Clearing Brush

We’re out here again, clearing
the stone walls of this shrunken
18th-century farm buried in a green tangle
of grapevines, fallen trees,
spirea and nettles, and those
tough-to-kill plumes of life rising again
from one-year-old stumps.
I run the brush saw, you a weed whacker.
Gloved hands, deer flies, briar
and poison ivy: always our dead son
in our minds as we lop, cut, and pile
the brush all summer; each October,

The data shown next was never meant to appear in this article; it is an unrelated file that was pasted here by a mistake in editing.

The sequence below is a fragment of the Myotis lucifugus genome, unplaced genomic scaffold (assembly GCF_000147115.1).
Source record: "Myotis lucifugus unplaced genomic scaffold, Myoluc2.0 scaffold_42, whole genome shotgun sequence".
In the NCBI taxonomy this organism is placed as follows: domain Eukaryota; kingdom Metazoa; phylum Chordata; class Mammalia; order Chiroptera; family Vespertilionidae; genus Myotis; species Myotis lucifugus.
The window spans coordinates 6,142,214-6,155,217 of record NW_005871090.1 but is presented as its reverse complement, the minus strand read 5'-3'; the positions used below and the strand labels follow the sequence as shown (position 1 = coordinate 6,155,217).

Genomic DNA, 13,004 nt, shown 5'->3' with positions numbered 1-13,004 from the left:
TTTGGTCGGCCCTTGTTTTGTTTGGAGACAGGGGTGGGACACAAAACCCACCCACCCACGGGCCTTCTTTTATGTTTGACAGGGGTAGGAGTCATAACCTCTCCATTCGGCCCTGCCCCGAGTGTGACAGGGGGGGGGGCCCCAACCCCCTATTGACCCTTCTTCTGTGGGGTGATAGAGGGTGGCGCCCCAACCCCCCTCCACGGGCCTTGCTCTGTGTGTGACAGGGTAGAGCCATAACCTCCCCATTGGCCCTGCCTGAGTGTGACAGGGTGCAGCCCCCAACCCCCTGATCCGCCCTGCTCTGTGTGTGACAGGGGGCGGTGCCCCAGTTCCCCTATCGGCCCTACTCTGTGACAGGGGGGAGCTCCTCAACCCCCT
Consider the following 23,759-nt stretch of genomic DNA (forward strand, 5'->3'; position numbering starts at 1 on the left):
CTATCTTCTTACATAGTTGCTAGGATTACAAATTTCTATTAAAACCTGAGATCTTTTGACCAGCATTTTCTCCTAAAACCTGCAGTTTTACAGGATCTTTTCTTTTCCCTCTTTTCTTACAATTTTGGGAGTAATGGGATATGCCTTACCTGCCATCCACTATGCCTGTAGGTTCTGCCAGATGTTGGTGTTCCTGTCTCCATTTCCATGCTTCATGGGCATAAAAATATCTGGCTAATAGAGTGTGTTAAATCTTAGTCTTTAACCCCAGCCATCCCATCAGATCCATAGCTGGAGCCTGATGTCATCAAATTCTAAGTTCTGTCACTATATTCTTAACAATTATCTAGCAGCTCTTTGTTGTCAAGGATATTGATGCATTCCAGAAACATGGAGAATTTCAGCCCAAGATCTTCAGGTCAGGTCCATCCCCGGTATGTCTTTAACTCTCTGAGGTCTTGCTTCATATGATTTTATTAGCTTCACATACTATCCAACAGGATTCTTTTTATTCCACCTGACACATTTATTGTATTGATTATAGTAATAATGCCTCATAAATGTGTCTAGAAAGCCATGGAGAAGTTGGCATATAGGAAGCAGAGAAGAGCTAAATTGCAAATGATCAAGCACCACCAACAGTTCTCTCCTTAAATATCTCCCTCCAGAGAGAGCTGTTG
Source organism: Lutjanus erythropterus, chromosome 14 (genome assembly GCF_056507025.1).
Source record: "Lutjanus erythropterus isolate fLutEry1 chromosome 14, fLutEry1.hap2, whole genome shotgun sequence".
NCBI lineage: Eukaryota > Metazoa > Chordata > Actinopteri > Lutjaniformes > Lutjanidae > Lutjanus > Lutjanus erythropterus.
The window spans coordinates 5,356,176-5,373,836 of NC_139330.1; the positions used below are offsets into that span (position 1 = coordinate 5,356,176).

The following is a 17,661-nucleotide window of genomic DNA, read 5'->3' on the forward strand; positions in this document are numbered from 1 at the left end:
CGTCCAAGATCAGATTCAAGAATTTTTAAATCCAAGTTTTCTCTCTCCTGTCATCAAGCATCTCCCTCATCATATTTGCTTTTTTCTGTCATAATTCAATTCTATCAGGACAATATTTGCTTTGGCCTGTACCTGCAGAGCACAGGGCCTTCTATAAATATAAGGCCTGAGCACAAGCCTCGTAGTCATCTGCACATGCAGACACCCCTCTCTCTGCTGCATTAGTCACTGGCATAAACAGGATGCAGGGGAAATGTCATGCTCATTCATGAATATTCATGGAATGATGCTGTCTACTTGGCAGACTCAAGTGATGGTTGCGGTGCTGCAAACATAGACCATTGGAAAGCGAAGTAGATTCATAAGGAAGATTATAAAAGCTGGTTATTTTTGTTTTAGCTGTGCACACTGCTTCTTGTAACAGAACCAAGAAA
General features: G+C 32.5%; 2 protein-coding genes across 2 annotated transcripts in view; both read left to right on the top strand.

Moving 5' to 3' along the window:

when the day of his death arrives,
we burn the mound we’ve built.
The shadows get longer,
the sun slipping lower in the sky
as we rip out the roots of a Rugosa rose.
This we have some control over,
at least temporarily, the lien of grief
paid down by the sweat of our work,
exhaustion our goal. And pleasure,
this end of day standing together
in the softened late gold light.
We look down a length of cleared wall,
fallen stones dug out, restacked,
and visible again, as if the past
we’d begun to lose sight of over time
had been uncovered once more.